LEONARDO DA VINCI: Masterpieces and Fliying Machines


LEONARDO DA VINCI: Masterpieces and Fliying Machines

23 September 2019

Exhibition of masterpieces, made possible with DAW®

 – Digital Art Work, digital technology of startup Cinello

organized by Save the Artistic Heritage

in partnership with the Italian Consulate in Jeddah


The Disheveled, Portrait of a Musician, drawings and projects:

twenty digital reproductions, authenticated, numbered and certified

make possible the gathering of Leonardo’s artworks

from the great collections of Italian museums


From October 12, 2019

Sharbatly House – Jeddah, Saudi Arabia


Jeddah October 12, 2019 – The Disheveled, Portrait of a Musician and more than 15 drawings representing geometrical designs, flying machines and scientific studies, from the collections of the Monumental Complex of Pilotta and Veneranda Biblioteca Ambrosiana, at the Sharbatly House in the historic center of Jeddah (Saudi Arabia), the genius of the Italian Renaissance, Leonardo da Vinci, is the protagonist from October 12, 2019 in a unique exhibition LEONARDO DA VINCI. Masterpieces and Flying Machines.

An exhibition that has been made possible only thanks to DAW®  – Digital Art Work, digital reproductions made with a technology with enormous potential, developed by the startup Cinello, specialized in digital innovation.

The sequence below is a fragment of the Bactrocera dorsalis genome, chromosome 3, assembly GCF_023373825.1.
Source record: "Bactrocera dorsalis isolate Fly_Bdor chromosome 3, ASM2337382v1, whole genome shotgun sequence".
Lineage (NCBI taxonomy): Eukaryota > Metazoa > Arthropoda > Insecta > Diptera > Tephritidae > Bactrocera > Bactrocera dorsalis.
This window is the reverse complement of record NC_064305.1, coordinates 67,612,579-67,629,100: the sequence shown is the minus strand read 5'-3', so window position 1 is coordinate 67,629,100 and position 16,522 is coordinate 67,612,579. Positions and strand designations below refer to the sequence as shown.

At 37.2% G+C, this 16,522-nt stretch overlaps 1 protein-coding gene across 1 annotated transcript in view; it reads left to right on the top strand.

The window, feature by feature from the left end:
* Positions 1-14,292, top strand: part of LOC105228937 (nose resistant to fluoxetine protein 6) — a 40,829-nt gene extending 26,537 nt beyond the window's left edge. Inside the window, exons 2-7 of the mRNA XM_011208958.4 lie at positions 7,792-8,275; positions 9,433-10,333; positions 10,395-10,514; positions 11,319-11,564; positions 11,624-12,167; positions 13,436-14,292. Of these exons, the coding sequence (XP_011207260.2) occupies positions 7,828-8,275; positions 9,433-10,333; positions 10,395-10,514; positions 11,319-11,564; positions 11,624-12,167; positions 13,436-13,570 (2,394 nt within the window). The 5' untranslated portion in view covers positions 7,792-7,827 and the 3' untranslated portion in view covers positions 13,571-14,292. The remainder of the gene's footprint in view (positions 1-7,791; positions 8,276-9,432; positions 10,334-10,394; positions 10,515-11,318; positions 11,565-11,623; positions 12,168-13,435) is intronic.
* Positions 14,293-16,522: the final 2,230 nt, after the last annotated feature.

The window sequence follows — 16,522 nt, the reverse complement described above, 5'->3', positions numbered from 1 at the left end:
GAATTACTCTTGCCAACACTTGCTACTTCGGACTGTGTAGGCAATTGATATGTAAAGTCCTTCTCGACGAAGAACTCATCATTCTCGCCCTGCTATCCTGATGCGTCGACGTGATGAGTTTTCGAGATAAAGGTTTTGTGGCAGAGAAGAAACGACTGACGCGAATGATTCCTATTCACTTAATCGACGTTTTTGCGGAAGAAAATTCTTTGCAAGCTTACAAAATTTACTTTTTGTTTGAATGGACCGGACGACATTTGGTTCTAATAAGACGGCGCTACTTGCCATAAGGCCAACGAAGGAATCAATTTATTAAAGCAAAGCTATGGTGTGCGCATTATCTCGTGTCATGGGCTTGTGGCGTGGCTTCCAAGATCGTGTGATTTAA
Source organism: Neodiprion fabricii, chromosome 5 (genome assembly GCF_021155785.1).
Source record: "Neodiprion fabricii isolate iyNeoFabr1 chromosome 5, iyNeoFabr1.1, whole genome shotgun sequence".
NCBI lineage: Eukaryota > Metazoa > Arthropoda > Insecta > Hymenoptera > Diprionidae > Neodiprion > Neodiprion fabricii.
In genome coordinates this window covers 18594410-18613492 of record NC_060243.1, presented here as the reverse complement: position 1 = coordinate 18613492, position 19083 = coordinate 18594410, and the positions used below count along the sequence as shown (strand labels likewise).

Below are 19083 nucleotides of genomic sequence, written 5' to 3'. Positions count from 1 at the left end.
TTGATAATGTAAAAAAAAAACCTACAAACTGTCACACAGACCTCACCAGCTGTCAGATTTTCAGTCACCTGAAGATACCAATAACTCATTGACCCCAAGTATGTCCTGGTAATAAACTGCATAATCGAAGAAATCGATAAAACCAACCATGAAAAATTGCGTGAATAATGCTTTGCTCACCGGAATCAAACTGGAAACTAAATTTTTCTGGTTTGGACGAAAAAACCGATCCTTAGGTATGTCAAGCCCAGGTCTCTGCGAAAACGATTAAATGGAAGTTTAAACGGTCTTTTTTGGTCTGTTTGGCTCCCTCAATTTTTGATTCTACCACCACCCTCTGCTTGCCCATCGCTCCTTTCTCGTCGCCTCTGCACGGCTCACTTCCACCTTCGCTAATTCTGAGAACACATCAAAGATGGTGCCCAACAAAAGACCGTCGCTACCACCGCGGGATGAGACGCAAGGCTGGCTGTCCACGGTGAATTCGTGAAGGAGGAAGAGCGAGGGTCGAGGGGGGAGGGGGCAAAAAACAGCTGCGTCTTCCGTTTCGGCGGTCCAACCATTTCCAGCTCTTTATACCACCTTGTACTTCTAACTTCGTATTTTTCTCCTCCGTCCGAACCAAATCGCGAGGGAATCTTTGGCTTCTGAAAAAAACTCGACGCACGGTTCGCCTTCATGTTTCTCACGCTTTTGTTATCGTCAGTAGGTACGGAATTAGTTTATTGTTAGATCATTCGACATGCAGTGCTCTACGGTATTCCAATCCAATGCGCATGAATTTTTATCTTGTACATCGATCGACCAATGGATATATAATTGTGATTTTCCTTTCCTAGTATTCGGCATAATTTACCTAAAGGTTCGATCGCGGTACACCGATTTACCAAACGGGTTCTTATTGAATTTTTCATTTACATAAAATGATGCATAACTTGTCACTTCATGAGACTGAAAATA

All the twenty works, the protagonists of Masterpieces and Flying Machines, are, in fact, digital reproductions made with a patented technology that can perfectly recreate a limited number of copies of a masterpiece that is authenticated, numbered and certified, made in 1:1 scale, identical to the original size.

The decision to exhibit this selection of works comes not only from the desire to introduce the variety and vastness of the interests and studies of Leonardo – who used drawing to describe all his intuitions – to the international public, but it is also a special occasion to approach and understand a technology with great potential.

The exhibition opens with the Portrait of a Musician (circa 1485) from the collection of the Veneranda Biblioteca Ambrosiana, Leonardo’s only portrait on a wooden panel in Milan, and the only male portrait created by the artist for a private client in the Sforza court. The work is also known as the Portrait of a Doctor or a Portrait of Giovan Galeazzo Visconti, and until the nineteenth century it was mistakenly considered a Portrait of Ludovico Il Moro. The discovery of the sheet music finally identified him as a court musician.

It remains, however, a precious example of Leonardo’s pictorial phase when he produced, among other things, absolute masterpieces such as the Virgin of the Rocks and the Last Supper.

Next to it are the drawings of sixty geometric solids, made a few years later for Luca Pacioli’s treatise De Divina Proportione (1498), part of the Appendix of Ambrosiana’s Codex: works that represent an important testimony of the influence of Piero Della Francesca and Euclidean geometric theories on the Milanese culture during the Renaissance.

The exhibition presents also another mysterious portrait, known as the Disheveled (circa 1508), from the collection of the Monumental Complex of Pilotta in Parma. The work is surrounded by mystery even today, as there is no documentation of its dating, origin or destination, and even though it appears to be a preparatory study, it has a complete appearance that suggests an independent work.